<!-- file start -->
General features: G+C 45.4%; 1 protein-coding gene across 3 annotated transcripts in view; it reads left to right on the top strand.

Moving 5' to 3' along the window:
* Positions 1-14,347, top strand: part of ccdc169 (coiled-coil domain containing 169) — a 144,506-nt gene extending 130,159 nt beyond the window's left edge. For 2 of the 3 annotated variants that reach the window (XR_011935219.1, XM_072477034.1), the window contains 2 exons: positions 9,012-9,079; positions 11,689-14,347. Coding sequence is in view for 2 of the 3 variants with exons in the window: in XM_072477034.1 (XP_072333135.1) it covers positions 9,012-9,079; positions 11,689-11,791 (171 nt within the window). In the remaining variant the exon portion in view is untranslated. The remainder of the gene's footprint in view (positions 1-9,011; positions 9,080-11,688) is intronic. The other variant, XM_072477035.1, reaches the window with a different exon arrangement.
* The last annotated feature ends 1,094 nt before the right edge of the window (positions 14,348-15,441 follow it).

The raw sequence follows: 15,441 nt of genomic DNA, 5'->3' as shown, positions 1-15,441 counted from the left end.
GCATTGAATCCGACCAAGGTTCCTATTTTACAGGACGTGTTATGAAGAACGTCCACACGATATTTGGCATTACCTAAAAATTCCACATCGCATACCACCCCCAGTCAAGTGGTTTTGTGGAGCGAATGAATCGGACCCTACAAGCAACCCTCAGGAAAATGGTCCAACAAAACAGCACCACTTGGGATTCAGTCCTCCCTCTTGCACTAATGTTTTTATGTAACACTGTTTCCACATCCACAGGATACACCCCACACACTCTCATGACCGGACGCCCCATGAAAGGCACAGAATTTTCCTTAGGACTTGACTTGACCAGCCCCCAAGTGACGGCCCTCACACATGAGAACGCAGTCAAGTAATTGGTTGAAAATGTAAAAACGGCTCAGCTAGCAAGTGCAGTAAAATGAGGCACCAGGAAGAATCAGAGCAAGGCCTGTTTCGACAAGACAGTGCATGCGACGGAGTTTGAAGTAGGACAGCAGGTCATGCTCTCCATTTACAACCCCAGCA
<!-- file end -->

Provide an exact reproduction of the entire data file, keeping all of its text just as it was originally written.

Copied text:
General features: G+C 45.4%; 1 protein-coding gene across 3 annotated transcripts in view; it reads left to right on the top strand.

Moving 5' to 3' along the window:
* Positions 1-14,347, top strand: part of ccdc169 (coiled-coil domain containing 169) — a 144,506-nt gene extending 130,159 nt beyond the window's left edge. For 2 of the 3 annotated variants that reach the window (XR_011935219.1, XM_072477034.1), the window contains 2 exons: positions 9,012-9,079; positions 11,689-14,347. Coding sequence is in view for 2 of the 3 variants with exons in the window: in XM_072477034.1 (XP_072333135.1) it covers positions 9,012-9,079; positions 11,689-11,791 (171 nt within the window). In the remaining variant the exon portion in view is untranslated. The remainder of the gene's footprint in view (positions 1-9,011; positions 9,080-11,688) is intronic. The other variant, XM_072477035.1, reaches the window with a different exon arrangement.
* The last annotated feature ends 1,094 nt before the right edge of the window (positions 14,348-15,441 follow it).

The raw sequence follows: 15,441 nt of genomic DNA, 5'->3' as shown, positions 1-15,441 counted from the left end.
GCATTGAATCCGACCAAGGTTCCTATTTTACAGGACGTGTTATGAAGAACGTCCACACGATATTTGGCATTACCTAAAAATTCCACATCGCATACCACCCCCAGTCAAGTGGTTTTGTGGAGCGAATGAATCGGACCCTACAAGCAACCCTCAGGAAAATGGTCCAACAAAACAGCACCACTTGGGATTCAGTCCTCCCTCTTGCACTAATGTTTTTATGTAACACTGTTTCCACATCCACAGGATACACCCCACACACTCTCATGACCGGACGCCCCATGAAAGGCACAGAATTTTCCTTAGGACTTGACTTGACCAGCCCCCAAGTGACGGCCCTCACACATGAGAACGCAGTCAAGTAATTGGTTGAAAATGTAAAAACGGCTCAGCTAGCAAGTGCAGTAAAATGAGGCACCAGGAAGAATCAGAGCAAGGCCTGTTTCGACAAGACAGTGCATGCGACGGAGTTTGAAGTAGGACAGCAGGTCATGCTCTCCATTTACAACCCCAGCA